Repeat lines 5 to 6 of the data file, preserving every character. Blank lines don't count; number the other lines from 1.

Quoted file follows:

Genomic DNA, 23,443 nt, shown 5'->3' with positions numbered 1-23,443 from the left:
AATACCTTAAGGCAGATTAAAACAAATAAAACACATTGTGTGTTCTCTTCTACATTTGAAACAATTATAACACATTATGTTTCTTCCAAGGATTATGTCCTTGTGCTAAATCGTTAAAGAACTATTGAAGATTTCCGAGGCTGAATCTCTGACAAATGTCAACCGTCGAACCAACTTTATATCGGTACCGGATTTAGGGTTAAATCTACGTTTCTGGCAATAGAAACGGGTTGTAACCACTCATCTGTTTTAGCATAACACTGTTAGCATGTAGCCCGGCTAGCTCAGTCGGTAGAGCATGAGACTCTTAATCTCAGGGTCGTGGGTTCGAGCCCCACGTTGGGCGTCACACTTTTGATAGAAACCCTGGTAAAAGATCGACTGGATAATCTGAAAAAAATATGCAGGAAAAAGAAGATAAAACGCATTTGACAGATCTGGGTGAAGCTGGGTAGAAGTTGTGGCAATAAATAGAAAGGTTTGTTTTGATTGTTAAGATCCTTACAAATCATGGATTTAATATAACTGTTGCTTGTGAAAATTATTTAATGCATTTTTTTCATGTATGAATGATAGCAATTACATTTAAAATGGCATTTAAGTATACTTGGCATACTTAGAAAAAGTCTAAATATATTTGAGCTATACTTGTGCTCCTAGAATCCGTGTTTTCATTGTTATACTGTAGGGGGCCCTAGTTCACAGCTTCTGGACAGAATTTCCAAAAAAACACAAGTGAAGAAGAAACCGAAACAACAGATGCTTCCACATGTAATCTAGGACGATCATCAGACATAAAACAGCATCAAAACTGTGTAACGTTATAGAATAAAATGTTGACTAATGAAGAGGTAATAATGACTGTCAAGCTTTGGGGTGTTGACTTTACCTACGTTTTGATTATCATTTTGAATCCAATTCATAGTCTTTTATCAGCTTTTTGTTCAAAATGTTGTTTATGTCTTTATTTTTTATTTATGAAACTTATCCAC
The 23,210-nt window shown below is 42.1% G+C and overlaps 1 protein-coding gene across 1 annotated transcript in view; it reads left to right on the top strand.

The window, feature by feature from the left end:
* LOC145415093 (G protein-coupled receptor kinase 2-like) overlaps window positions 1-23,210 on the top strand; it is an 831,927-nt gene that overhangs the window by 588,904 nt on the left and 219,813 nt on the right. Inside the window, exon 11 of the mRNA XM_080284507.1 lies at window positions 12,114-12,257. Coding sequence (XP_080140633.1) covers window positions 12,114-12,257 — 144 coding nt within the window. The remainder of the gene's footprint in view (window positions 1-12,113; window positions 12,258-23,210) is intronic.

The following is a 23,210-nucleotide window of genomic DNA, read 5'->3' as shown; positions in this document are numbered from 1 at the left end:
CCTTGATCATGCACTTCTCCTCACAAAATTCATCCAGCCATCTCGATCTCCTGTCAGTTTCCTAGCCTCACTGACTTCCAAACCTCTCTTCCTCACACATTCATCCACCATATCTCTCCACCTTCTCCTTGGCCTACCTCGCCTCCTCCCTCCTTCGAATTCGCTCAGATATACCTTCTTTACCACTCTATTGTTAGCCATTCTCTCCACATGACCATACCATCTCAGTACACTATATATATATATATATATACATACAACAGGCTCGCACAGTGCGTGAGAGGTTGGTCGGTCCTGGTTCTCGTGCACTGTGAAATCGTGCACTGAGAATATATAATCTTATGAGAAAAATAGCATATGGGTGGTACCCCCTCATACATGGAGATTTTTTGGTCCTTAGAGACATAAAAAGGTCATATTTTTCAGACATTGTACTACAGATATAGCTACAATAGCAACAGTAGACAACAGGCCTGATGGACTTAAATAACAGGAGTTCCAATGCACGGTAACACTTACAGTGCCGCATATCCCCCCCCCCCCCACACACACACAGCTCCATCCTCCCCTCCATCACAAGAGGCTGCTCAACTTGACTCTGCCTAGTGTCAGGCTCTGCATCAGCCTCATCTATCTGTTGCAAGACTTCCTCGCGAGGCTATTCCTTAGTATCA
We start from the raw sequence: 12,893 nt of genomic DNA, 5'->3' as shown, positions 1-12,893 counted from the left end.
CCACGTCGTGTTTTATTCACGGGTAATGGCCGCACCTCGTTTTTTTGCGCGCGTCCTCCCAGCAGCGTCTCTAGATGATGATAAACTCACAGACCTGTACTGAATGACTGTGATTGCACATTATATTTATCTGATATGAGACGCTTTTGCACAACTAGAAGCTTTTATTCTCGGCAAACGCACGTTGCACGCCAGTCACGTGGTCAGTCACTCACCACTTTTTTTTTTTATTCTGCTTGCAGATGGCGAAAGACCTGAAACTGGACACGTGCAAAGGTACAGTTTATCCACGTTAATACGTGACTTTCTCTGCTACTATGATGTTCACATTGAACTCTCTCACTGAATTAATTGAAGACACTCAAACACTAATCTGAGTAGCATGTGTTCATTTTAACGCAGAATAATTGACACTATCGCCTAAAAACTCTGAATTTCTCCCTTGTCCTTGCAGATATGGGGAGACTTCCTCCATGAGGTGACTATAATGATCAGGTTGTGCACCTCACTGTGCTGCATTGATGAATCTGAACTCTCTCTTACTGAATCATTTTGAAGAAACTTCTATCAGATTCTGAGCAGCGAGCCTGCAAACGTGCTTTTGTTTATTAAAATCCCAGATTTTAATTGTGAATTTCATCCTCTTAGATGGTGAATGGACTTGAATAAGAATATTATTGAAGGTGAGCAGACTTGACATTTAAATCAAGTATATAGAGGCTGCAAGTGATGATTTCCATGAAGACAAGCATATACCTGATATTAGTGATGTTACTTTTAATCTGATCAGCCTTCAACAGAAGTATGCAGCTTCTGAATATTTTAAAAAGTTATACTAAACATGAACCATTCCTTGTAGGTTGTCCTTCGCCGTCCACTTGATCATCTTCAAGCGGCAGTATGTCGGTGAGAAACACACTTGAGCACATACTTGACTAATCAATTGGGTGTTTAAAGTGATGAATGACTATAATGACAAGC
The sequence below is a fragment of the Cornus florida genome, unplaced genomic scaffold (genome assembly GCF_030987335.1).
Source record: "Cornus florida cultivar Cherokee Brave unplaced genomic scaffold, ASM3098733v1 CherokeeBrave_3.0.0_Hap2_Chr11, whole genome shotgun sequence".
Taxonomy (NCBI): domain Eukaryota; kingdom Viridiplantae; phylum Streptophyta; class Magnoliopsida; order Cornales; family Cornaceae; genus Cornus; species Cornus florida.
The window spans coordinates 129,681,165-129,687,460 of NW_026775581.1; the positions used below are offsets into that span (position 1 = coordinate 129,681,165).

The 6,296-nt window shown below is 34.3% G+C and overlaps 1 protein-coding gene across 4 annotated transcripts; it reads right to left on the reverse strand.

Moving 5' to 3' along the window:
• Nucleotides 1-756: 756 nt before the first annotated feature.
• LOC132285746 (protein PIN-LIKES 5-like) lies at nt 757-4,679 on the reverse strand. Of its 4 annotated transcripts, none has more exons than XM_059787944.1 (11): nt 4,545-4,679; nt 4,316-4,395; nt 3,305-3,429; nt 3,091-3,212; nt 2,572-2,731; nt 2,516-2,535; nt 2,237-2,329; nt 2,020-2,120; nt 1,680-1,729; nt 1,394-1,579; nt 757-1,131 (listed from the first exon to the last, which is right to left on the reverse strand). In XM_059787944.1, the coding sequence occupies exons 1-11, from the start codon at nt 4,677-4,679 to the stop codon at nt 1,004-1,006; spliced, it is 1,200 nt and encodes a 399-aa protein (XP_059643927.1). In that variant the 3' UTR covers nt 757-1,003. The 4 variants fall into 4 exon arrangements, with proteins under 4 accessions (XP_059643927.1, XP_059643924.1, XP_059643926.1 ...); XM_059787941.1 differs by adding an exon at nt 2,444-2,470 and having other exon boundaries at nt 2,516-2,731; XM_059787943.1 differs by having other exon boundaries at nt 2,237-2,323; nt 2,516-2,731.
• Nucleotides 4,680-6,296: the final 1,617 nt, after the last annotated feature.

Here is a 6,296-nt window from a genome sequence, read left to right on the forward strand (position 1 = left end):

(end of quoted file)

* LOC145415093 (G protein-coupled receptor kinase 2-like) overlaps window positions 1-23,210 on the top strand; it is an 831,927-nt gene that overhangs the window by 588,904 nt on the left and 219,813 nt on the right. Inside the window, exon 11 of the mRNA XM_080284507.1 lies at window positions 12,114-12,257. Coding sequence (XP_080140633.1) covers window positions 12,114-12,257 — 144 coding nt within the window. The remainder of the gene's footprint in view (window positions 1-12,113; window positions 12,258-23,210) is intronic.

The following is a 23,210-nucleotide window of genomic DNA, read 5'->3' as shown; positions in this document are numbered from 1 at the left end: